Amanda said: “I feel so hopeless and I can’t see any way out of the mess that I’m in. Sometimes I just feel like giving up.
“I’m willing to work all the hours I can just to get back on track but I can’t get enough work.”
She is now hunting for an extra job, while her daughter Ruth works part-time at a shoe shop and contributes as much as she can to try and keep a roof over their heads.
“All I want is to have enough money coming in so that I can stand on my own two feet and I don’t have to rely on benefits, but I just can’t get the hours because there isn’t enough work out there.”
Caters News Agency Amanda has tried to get work but when shifts dried up she was left penniless
‘Taper rate means there’s no point in working’
Amanda adds: “I had to borrow money from the Government to get through the five-week wait for my first payment, which was over Christmas.
“This meant I was in debt from the very start and I’ll be paying back the loan for most of this year.”
Amanda says that she is also being hit by the harsh taper rate – Universal Credit claimant’s benefits are cut by 63p for every £1 they earn over the “work allowance”, which in Amanda’s case is set at zero.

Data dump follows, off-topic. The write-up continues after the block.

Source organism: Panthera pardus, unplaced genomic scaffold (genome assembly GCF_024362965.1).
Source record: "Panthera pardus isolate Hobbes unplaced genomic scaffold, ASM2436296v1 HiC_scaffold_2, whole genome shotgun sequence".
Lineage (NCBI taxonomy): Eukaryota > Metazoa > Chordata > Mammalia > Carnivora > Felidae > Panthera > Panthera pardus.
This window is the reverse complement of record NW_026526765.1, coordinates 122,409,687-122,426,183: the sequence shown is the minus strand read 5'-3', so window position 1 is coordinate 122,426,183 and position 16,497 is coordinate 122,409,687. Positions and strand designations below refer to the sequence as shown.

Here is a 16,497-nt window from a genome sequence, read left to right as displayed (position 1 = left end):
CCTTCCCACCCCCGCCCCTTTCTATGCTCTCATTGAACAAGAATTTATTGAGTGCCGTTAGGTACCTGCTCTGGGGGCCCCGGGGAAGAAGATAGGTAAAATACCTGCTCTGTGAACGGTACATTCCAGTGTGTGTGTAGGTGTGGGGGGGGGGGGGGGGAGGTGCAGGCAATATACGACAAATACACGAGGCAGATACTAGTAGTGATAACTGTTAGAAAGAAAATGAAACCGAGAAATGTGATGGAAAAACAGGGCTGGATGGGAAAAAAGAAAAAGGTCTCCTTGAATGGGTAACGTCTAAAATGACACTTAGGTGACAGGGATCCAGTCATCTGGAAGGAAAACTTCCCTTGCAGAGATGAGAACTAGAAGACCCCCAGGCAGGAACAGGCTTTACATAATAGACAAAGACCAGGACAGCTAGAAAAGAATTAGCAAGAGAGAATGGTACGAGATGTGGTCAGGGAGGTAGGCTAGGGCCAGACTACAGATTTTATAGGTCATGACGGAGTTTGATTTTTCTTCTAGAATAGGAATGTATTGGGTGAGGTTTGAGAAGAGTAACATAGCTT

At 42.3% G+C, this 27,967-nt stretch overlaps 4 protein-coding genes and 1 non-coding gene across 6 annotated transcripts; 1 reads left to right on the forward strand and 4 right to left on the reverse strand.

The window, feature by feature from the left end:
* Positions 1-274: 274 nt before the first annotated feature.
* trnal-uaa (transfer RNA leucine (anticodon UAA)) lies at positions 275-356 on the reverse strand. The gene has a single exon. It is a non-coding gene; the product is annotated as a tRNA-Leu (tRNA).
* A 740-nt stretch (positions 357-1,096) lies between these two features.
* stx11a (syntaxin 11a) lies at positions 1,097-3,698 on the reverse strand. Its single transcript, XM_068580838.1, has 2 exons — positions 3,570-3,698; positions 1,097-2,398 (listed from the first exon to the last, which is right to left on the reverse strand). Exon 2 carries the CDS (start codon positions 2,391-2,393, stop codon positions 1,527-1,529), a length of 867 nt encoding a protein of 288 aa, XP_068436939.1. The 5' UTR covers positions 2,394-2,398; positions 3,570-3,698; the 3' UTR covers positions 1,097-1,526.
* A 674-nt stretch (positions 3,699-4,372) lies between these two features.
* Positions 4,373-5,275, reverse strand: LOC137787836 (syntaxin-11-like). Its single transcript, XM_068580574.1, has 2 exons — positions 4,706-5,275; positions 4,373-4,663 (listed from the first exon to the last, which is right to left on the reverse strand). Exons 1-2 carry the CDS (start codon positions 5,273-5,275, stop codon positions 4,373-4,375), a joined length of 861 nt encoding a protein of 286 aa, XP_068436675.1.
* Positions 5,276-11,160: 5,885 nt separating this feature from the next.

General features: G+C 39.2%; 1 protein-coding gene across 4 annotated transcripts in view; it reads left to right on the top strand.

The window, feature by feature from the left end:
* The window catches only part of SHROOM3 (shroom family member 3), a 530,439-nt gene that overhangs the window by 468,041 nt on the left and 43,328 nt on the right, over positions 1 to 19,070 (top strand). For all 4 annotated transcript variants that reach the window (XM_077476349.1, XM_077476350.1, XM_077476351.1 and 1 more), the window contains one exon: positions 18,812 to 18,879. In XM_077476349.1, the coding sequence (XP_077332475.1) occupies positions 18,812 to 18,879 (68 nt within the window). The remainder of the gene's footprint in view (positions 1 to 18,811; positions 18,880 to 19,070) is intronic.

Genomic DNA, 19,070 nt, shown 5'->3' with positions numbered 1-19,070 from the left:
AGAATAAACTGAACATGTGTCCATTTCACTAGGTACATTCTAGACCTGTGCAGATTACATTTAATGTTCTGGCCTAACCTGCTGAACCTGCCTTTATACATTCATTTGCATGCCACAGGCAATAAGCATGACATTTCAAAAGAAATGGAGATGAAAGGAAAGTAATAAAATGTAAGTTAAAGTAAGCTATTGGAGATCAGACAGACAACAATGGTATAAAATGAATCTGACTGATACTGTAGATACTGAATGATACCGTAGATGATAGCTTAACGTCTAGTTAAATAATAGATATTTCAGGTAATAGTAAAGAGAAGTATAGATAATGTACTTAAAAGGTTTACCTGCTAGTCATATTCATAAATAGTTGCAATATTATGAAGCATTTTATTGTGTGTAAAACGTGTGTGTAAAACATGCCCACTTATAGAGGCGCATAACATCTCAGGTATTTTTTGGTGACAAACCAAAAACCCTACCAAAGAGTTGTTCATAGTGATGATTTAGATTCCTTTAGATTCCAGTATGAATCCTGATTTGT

Taper rate is based on how much you earned during the previous month – or “assessment period” – which means that if Amanda earns more during one month she has much less to live on the following month if she doesn’t get any work.
The Sun is campaigning to slash the taper rate from 63p to 50p, helping 4 million families.
“Now I see most of my benefit wiped out because of the taper rate so I don’t have enough left to cover my basic bills.
“The Government says Universal Credit is supposed to help people get back into work, but it feels like they are just setting you up to fail.”
Caters News Agency Amanda will sometimes skip meals if her daughter isn’t home as she can’t afford food
The Sun speaks to locals of Morecambe Bay on their struggle with Universal Credit